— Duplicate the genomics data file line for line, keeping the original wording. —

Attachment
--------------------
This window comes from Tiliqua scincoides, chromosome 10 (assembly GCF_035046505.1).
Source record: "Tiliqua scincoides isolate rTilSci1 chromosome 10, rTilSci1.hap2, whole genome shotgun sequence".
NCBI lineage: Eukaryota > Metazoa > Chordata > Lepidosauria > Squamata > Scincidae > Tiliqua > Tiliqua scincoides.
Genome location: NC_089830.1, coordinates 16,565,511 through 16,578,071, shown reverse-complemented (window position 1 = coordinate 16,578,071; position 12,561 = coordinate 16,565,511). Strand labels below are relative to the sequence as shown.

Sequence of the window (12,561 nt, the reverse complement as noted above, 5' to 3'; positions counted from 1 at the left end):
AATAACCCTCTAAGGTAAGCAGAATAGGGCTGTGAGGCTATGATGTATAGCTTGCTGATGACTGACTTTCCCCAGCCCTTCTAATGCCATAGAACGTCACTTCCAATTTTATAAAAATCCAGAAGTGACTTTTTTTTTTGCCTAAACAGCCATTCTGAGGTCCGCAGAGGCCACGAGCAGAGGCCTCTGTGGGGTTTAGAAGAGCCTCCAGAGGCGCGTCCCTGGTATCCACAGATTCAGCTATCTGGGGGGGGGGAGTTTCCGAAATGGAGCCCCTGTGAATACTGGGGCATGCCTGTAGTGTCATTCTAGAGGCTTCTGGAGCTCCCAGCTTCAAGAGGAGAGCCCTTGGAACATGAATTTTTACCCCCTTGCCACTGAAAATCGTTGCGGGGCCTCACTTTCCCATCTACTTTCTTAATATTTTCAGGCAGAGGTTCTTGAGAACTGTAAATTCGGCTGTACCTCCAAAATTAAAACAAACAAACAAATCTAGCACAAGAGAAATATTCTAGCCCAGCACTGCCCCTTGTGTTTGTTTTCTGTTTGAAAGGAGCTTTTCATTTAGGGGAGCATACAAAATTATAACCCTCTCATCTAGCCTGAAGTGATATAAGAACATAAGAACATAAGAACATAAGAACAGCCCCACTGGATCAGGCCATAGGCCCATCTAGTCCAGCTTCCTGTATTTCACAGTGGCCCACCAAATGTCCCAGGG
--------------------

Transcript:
This window comes from Tiliqua scincoides, chromosome 10 (assembly GCF_035046505.1).
Source record: "Tiliqua scincoides isolate rTilSci1 chromosome 10, rTilSci1.hap2, whole genome shotgun sequence".
NCBI lineage: Eukaryota > Metazoa > Chordata > Lepidosauria > Squamata > Scincidae > Tiliqua > Tiliqua scincoides.
Genome location: NC_089830.1, coordinates 16,565,511 through 16,578,071, shown reverse-complemented (window position 1 = coordinate 16,578,071; position 12,561 = coordinate 16,565,511). Strand labels below are relative to the sequence as shown.

Sequence of the window (12,561 nt, the reverse complement as noted above, 5' to 3'; positions counted from 1 at the left end):
AATAACCCTCTAAGGTAAGCAGAATAGGGCTGTGAGGCTATGATGTATAGCTTGCTGATGACTGACTTTCCCCAGCCCTTCTAATGCCATAGAACGTCACTTCCAATTTTATAAAAATCCAGAAGTGACTTTTTTTTTTGCCTAAACAGCCATTCTGAGGTCCGCAGAGGCCACGAGCAGAGGCCTCTGTGGGGTTTAGAAGAGCCTCCAGAGGCGCGTCCCTGGTATCCACAGATTCAGCTATCTGGGGGGGGGGAGTTTCCGAAATGGAGCCCCTGTGAATACTGGGGCATGCCTGTAGTGTCATTCTAGAGGCTTCTGGAGCTCCCAGCTTCAAGAGGAGAGCCCTTGGAACATGAATTTTTACCCCCTTGCCACTGAAAATCGTTGCGGGGCCTCACTTTCCCATCTACTTTCTTAATATTTTCAGGCAGAGGTTCTTGAGAACTGTAAATTCGGCTGTACCTCCAAAATTAAAACAAACAAACAAATCTAGCACAAGAGAAATATTCTAGCCCAGCACTGCCCCTTGTGTTTGTTTTCTGTTTGAAAGGAGCTTTTCATTTAGGGGAGCATACAAAATTATAACCCTCTCATCTAGCCTGAAGTGATATAAGAACATAAGAACATAAGAACATAAGAACAGCCCCACTGGATCAGGCCATAGGCCCATCTAGTCCAGCTTCCTGTATTTCACAGTGGCCCACCAAATGTCCCAGGG